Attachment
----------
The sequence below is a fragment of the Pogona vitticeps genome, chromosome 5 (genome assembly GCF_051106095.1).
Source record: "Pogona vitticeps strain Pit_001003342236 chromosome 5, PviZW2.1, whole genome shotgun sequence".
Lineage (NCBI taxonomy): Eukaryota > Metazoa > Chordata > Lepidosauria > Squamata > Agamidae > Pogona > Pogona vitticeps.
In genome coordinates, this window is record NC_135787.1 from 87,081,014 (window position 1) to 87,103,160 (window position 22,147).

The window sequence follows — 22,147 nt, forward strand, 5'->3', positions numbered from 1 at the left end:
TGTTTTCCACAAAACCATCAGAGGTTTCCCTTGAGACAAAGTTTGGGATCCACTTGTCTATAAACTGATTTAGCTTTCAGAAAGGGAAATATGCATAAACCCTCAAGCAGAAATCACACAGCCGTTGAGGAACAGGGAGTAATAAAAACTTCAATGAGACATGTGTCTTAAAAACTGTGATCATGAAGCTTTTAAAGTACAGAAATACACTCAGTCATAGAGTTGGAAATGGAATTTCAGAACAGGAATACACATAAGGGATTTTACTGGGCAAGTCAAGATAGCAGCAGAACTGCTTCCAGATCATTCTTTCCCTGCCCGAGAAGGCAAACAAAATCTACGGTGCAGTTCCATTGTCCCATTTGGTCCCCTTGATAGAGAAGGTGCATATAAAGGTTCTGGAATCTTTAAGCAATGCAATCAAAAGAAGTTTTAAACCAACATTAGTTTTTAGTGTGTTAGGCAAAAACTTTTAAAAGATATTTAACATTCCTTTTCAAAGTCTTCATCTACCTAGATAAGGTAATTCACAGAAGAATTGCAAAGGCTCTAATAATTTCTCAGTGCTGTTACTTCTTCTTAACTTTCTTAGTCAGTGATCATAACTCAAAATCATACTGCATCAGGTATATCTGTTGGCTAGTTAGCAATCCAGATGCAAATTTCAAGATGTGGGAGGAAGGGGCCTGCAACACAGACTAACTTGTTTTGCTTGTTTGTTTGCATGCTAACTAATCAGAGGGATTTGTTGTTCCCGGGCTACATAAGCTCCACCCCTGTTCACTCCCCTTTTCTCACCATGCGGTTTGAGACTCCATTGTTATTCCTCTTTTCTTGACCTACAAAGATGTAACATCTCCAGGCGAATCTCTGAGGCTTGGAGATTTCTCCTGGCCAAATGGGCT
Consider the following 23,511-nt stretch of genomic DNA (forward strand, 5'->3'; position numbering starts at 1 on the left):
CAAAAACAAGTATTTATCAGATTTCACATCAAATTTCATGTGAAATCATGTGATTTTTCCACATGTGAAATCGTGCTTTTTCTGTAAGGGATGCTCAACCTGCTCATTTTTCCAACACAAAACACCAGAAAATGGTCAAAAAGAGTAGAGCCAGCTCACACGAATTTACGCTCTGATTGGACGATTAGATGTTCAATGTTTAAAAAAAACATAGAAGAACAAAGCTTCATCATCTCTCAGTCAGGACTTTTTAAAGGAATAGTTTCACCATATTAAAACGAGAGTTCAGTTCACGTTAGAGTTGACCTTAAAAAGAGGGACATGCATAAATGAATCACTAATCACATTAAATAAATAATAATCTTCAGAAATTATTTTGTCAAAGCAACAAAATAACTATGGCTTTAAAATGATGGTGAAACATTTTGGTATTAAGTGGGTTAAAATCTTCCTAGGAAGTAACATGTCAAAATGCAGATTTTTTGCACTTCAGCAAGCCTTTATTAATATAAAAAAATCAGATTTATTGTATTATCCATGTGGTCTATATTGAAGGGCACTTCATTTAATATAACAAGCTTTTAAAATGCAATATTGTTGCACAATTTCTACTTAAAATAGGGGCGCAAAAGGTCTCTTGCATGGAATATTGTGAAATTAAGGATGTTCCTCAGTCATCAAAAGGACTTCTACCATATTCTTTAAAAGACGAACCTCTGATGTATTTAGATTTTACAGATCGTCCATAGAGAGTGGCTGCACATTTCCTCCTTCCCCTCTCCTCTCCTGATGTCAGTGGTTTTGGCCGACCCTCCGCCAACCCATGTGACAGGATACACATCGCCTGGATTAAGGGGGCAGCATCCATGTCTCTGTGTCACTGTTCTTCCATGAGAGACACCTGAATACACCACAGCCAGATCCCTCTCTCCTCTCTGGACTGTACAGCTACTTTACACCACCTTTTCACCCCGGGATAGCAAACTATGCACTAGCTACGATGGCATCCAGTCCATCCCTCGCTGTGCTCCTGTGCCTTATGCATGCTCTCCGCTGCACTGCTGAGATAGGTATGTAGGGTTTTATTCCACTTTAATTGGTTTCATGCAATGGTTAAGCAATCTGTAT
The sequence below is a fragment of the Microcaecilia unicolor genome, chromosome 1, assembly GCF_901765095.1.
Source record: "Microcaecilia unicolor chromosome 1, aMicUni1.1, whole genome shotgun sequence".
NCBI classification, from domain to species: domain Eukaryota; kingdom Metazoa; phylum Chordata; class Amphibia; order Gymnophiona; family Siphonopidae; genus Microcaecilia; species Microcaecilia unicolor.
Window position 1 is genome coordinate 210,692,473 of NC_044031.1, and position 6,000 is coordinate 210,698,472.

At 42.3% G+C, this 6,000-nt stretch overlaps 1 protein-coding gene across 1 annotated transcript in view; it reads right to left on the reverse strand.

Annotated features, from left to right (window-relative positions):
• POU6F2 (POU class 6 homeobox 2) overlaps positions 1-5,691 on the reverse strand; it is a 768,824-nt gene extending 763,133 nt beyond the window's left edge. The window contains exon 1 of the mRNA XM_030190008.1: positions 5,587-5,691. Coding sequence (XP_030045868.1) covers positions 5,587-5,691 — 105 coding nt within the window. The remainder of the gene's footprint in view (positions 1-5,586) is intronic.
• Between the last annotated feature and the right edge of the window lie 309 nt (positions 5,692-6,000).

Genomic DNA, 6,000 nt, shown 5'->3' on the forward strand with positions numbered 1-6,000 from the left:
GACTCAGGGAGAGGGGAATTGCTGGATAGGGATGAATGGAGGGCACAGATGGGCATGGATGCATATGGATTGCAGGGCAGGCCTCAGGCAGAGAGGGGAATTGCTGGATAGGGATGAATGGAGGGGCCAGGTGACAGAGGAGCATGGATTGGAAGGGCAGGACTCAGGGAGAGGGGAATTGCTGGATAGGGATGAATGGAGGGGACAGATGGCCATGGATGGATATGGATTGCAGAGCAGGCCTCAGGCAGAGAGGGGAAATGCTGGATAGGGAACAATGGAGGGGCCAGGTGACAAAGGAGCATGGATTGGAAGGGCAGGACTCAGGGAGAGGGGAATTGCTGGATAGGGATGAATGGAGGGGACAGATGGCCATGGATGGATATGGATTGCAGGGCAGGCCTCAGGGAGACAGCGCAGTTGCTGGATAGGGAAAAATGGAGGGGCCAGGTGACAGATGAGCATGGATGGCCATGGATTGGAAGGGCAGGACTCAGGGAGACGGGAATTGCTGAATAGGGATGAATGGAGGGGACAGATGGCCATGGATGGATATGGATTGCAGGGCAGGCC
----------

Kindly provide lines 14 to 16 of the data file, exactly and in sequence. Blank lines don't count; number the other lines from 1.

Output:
Annotated features, from left to right (window-relative positions):
• POU6F2 (POU class 6 homeobox 2) overlaps positions 1-5,691 on the reverse strand; it is a 768,824-nt gene extending 763,133 nt beyond the window's left edge. The window contains exon 1 of the mRNA XM_030190008.1: positions 5,587-5,691. Coding sequence (XP_030045868.1) covers positions 5,587-5,691 — 105 coding nt within the window. The remainder of the gene's footprint in view (positions 1-5,586) is intronic.
• Between the last annotated feature and the right edge of the window lie 309 nt (positions 5,692-6,000).